But calling the miles of silk left behind after millions of spiders travel as a single invasion cloud “angel hair?” That’s a level of comfort with our animal foe that we just cannot get behind.

Also, where are all those flamethrowers from the Mad Max movies? Now that’s how you handle a cloud of airborne spiders.

Don’t let science take away our fear

"[... The] only thing we have to fear is fear itself, and that fear is what will beat the snot out of the Nazis and anything with more than two legs."
“[… The] only thing we have to fear is fear itself, and that fear is what will beat the snot out of the Nazis and anything with more than two legs.”
The Guys have long been skeptical of science. For instance, if scientists are so sure about their theories and processes, then why do they always wear goggles? What’s the matter, nerds? Not sure how those combustible chemicals really work?

That’s why it’s especially concerning that doctors accidentally removed a man’s natural and necessary fear of spiders while also removing part of his brain that caused his seizures.

Before his surgery, he had arachnophobia, which is what keeps shoe manufacturers and newspaper publishers in business. Afterwards, he reportedly became fascinated by spiders. That’s not good. Fascination is a slippery slope to letting them live, and letting spiders live is how we all get creeped out by them.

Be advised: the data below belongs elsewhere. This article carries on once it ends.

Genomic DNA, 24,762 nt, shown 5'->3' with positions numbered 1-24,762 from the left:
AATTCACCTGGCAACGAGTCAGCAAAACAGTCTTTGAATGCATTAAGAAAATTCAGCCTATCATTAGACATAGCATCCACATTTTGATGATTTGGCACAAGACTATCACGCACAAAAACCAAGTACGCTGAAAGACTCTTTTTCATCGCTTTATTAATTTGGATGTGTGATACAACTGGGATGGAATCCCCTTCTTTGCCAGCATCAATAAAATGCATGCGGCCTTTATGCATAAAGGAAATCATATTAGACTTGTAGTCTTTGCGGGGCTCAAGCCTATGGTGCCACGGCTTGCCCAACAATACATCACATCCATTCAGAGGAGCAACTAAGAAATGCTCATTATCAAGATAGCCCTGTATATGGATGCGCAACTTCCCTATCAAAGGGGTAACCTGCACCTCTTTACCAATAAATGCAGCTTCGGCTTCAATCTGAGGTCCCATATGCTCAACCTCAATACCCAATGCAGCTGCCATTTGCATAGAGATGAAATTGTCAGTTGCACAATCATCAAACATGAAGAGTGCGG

He also reportedly became temporarily repulsed by music. Unfortunately, he regained music appreciation¬†before we could find out what “The Itsy-bitsy Spider” would do to him psychologically.

Spiders: The car’s natural enemy

Bugs are usually at the mercy of our mighty vehicles, but they are starting to turn the tables.

Suzuki is recalling some 19,000 cars because of spiders in the exhaust. Yes, the spiders have struck cars once again. According to the company, the Kizashi cars, which apparently exist, says that spider webs in the fuel vapor vent hose can clog things up and possibly lead to fires.